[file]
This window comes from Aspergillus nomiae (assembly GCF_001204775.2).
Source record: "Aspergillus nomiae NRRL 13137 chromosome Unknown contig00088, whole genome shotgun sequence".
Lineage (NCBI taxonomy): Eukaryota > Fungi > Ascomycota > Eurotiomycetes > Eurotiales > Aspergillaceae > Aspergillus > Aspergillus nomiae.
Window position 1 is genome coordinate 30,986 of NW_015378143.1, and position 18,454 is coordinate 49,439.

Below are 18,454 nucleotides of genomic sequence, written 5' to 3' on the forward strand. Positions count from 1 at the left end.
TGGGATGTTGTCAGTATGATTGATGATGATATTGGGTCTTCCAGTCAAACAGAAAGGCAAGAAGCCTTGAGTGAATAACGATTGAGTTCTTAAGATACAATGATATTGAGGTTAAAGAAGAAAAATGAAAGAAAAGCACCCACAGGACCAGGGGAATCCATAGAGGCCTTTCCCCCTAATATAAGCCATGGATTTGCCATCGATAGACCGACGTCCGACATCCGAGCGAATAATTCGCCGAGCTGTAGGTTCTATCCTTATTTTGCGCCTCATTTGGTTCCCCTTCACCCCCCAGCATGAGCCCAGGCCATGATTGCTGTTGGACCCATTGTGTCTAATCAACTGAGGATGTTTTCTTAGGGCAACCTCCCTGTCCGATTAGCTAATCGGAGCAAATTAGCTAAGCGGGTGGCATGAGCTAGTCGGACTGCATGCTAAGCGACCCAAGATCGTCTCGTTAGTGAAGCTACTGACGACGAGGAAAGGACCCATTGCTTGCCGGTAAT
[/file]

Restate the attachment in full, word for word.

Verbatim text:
This window comes from Aspergillus nomiae (assembly GCF_001204775.2).
Source record: "Aspergillus nomiae NRRL 13137 chromosome Unknown contig00088, whole genome shotgun sequence".
Lineage (NCBI taxonomy): Eukaryota > Fungi > Ascomycota > Eurotiomycetes > Eurotiales > Aspergillaceae > Aspergillus > Aspergillus nomiae.
Window position 1 is genome coordinate 30,986 of NW_015378143.1, and position 18,454 is coordinate 49,439.

Below are 18,454 nucleotides of genomic sequence, written 5' to 3' on the forward strand. Positions count from 1 at the left end.
TGGGATGTTGTCAGTATGATTGATGATGATATTGGGTCTTCCAGTCAAACAGAAAGGCAAGAAGCCTTGAGTGAATAACGATTGAGTTCTTAAGATACAATGATATTGAGGTTAAAGAAGAAAAATGAAAGAAAAGCACCCACAGGACCAGGGGAATCCATAGAGGCCTTTCCCCCTAATATAAGCCATGGATTTGCCATCGATAGACCGACGTCCGACATCCGAGCGAATAATTCGCCGAGCTGTAGGTTCTATCCTTATTTTGCGCCTCATTTGGTTCCCCTTCACCCCCCAGCATGAGCCCAGGCCATGATTGCTGTTGGACCCATTGTGTCTAATCAACTGAGGATGTTTTCTTAGGGCAACCTCCCTGTCCGATTAGCTAATCGGAGCAAATTAGCTAAGCGGGTGGCATGAGCTAGTCGGACTGCATGCTAAGCGACCCAAGATCGTCTCGTTAGTGAAGCTACTGACGACGAGGAAAGGACCCATTGCTTGCCGGTAAT